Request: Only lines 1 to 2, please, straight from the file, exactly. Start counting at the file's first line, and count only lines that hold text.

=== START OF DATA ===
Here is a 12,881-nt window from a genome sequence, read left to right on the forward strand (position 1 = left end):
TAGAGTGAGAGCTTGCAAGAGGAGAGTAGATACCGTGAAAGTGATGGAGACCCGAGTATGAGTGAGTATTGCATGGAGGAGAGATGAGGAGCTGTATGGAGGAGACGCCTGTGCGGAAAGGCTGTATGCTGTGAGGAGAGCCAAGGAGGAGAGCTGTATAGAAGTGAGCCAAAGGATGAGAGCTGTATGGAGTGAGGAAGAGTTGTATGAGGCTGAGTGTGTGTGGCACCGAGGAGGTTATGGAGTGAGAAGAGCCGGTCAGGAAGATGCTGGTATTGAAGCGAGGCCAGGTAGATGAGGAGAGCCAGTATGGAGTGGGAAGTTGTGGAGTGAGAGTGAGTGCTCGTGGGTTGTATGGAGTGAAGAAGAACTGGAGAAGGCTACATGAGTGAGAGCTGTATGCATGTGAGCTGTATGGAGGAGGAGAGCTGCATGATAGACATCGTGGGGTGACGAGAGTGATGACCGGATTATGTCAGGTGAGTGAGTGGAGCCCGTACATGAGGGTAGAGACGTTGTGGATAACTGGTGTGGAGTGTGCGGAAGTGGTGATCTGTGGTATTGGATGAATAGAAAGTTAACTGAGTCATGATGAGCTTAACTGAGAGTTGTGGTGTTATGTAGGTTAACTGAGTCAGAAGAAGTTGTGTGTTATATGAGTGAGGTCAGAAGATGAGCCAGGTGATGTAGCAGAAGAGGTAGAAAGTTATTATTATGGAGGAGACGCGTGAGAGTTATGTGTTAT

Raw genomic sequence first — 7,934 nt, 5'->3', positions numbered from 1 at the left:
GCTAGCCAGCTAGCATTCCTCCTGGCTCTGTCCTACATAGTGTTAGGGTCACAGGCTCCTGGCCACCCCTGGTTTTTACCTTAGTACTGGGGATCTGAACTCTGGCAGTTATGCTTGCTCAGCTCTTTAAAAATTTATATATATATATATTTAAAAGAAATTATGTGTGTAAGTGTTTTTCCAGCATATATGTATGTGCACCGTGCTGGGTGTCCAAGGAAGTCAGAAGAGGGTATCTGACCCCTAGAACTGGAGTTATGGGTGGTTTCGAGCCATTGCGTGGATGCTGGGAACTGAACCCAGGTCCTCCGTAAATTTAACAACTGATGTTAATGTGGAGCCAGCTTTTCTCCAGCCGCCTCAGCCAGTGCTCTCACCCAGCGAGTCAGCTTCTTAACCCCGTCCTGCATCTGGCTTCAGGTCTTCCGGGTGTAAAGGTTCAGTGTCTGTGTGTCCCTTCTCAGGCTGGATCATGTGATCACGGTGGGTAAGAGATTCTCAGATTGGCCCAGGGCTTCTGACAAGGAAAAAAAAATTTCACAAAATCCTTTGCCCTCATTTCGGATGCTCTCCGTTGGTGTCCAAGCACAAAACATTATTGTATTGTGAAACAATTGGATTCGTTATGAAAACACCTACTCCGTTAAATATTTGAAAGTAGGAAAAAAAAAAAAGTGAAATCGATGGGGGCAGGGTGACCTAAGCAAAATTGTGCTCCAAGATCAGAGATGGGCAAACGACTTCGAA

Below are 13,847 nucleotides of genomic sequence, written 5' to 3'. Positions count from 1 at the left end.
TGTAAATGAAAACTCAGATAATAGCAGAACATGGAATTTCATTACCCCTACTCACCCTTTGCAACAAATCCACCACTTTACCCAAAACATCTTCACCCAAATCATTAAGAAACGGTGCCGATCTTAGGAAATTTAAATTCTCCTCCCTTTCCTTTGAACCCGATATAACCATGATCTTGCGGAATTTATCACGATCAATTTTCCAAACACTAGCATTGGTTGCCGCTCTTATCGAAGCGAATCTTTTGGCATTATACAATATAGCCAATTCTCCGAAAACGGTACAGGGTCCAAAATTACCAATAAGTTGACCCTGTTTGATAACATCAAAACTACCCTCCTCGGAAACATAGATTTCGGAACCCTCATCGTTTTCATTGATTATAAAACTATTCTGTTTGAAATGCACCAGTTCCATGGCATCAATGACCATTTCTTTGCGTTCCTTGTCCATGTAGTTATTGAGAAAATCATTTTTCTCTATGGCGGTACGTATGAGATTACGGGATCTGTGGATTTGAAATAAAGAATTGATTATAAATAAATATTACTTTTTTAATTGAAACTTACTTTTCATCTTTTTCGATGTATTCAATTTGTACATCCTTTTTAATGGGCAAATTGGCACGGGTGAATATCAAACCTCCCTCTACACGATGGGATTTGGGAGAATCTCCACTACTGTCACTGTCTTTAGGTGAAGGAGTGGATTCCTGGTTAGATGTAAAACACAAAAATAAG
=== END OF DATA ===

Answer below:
Here is a 12,881-nt window from a genome sequence, read left to right on the forward strand (position 1 = left end):
TAGAGTGAGAGCTTGCAAGAGGAGAGTAGATACCGTGAAAGTGATGGAGACCCGAGTATGAGTGAGTATTGCATGGAGGAGAGATGAGGAGCTGTATGGAGGAGACGCCTGTGCGGAAAGGCTGTATGCTGTGAGGAGAGCCAAGGAGGAGAGCTGTATAGAAGTGAGCCAAAGGATGAGAGCTGTATGGAGTGAGGAAGAGTTGTATGAGGCTGAGTGTGTGTGGCACCGAGGAGGTTATGGAGTGAGAAGAGCCGGTCAGGAAGATGCTGGTATTGAAGCGAGGCCAGGTAGATGAGGAGAGCCAGTATGGAGTGGGAAGTTGTGGAGTGAGAGTGAGTGCTCGTGGGTTGTATGGAGTGAAGAAGAACTGGAGAAGGCTACATGAGTGAGAGCTGTATGCATGTGAGCTGTATGGAGGAGGAGAGCTGCATGATAGACATCGTGGGGTGACGAGAGTGATGACCGGATTATGTCAGGTGAGTGAGTGGAGCCCGTACATGAGGGTAGAGACGTTGTGGATAACTGGTGTGGAGTGTGCGGAAGTGGTGATCTGTGGTATTGGATGAATAGAAAGTTAACTGAGTCATGATGAGCTTAACTGAGAGTTGTGGTGTTATGTAGGTTAACTGAGTCAGAAGAAGTTGTGTGTTATATGAGTGAGGTCAGAAGATGAGCCAGGTGATGTAGCAGAAGAGGTAGAAAGTTATTATTATGGAGGAGACGCGTGAGAGTTATGTGTTAT